One hundred years ago today, Canada and the United States signed the Migratory Bird Treaty, a landmark agreement to protect North America’s migratory birds. Signed on Aug. 16, 1916, the treaty acknowledged the need for action as waterfowl and game bird numbers across the continent were in steep decline.
With essentially no regulations in place to manage bird hunting, market hunting was drastically impacting bird populations. Demand for meat, quills and ornamental feathers continued to increase as Americans grew more affluent throughout the 19th century.
The Labrador duck (Camptorhynchus labradorius), great auk (Pinguinus impennis), Carolina parakeet (Conuropsis carolinensis), and the once ubiquitous passenger pigeon (Ectopistes migratorius) were among the notable species driven to extinction by the end of the 19th century. Swan, goose, and duck species suffered severe population declines.
At the turn of the 20th century, concerned citizens, scientists and conservationists lobbied for bird protections. In response, Great Britain (acting on behalf of Canada at the time) and the United States signed the Migratory Bird Treaty in 1916. In signing the Treaty, both countries agreed to take action to conserve birds by setting hunting seasons for game birds and ending hunting of all insectivorous birds, recognizing their valuable ability to control agricultural pests.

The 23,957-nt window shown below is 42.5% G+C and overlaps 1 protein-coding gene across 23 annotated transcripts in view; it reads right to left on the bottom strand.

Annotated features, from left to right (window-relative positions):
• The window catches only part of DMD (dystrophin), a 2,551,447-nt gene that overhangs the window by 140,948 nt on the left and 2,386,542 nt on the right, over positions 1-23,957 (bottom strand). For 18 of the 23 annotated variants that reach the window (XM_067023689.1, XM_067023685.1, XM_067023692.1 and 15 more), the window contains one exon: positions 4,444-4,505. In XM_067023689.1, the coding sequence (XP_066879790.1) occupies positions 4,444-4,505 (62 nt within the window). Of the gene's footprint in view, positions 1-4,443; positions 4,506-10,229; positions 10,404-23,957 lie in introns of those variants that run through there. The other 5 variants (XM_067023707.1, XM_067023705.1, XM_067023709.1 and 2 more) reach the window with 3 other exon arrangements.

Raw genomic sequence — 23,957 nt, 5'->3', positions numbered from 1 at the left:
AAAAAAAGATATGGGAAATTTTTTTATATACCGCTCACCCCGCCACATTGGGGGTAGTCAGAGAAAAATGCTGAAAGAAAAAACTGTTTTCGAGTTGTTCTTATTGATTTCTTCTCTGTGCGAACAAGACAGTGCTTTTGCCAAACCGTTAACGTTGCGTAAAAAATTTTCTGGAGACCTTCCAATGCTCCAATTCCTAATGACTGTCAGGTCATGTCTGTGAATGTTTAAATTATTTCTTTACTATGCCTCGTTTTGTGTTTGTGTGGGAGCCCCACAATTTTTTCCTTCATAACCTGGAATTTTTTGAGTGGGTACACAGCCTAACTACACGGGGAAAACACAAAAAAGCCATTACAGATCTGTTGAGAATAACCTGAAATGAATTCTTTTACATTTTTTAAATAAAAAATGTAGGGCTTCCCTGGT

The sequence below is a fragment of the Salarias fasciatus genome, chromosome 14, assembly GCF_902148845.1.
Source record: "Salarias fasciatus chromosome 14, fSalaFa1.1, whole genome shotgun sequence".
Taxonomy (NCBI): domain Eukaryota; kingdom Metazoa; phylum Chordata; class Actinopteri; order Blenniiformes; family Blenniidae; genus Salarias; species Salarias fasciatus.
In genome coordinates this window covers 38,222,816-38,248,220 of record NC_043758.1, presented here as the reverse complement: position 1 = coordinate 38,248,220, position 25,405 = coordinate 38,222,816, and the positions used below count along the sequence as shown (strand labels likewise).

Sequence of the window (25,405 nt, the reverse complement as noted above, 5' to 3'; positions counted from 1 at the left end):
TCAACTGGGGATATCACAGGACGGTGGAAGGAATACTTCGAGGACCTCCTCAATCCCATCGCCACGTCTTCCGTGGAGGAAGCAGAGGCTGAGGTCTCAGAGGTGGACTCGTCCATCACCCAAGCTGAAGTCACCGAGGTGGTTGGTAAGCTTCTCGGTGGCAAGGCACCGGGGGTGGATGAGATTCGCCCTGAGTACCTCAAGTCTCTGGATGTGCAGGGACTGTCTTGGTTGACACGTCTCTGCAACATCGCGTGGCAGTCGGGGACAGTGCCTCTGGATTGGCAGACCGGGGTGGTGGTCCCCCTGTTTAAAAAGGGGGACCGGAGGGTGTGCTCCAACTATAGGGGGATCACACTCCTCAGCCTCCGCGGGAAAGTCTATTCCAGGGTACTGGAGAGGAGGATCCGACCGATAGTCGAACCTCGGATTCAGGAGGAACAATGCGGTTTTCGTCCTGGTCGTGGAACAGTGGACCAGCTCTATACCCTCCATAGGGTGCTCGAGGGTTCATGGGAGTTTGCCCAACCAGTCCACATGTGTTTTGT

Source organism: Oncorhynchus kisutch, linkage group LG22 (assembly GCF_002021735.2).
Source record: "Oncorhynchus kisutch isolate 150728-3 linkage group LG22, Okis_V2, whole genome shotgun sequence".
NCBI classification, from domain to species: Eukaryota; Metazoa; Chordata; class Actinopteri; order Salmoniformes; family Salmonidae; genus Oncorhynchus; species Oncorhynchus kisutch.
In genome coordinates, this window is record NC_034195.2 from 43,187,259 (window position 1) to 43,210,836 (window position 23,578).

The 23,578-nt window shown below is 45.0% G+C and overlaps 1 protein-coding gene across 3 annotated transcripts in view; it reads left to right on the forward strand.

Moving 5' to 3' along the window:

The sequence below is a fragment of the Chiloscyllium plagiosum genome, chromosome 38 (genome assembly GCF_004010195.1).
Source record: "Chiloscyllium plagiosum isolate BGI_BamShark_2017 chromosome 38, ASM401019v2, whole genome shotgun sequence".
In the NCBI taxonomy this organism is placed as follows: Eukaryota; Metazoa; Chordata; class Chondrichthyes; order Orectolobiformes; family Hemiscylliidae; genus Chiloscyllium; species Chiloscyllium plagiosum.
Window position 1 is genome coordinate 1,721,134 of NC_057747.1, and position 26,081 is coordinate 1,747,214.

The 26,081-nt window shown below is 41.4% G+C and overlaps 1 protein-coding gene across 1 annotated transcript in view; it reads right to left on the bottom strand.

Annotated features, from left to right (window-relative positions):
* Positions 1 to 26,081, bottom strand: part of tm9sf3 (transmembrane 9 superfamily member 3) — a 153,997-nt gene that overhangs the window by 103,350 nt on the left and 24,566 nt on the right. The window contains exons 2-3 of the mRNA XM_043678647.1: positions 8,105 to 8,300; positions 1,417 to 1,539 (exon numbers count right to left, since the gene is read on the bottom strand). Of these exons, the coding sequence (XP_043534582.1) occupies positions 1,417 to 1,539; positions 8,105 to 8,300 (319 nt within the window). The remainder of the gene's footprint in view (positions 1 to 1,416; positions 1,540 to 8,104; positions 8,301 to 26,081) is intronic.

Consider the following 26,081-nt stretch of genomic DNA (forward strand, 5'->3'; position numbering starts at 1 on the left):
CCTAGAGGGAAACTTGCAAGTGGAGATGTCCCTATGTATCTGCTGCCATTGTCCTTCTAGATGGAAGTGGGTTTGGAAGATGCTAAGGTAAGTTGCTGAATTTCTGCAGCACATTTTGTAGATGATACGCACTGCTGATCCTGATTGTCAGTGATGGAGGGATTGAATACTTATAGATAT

The Treaty was signed into U.S. law when Congress passed the Migratory Bird Treaty Act in 1918, which prohibits the harming, killing, or selling of a migratory bird and its parts, nests or eggs. The Act also banned market hunting, set the first federal hunting seasons, and established federal authority to manage migratory birds. The U.S. Fish and Wildlife Service provides federal oversight of 1,026 species of birds in North America under this law.
Migratory birds in Canada are similarly protected under the Migratory Bird Convention Act, passed in 1917.
Mexico signed a similar treaty with the U.S. in 1936, extending conservation of migratory birds across the entire North American continent. Japan and Russia signed similar agreements in the 1970’s, further extending efforts to conserve birds as they migrate beyond North American borders.
The Migratory Bird Treaty marked the beginning of 100 years of bird conservation, and wildlife agencies, researchers, conservation groups, and bird lovers are celebrating its success across the continent.
|Emily Ronis is a Policy Communication Intern at The Wildlife Society. Read more of Emily's articles.|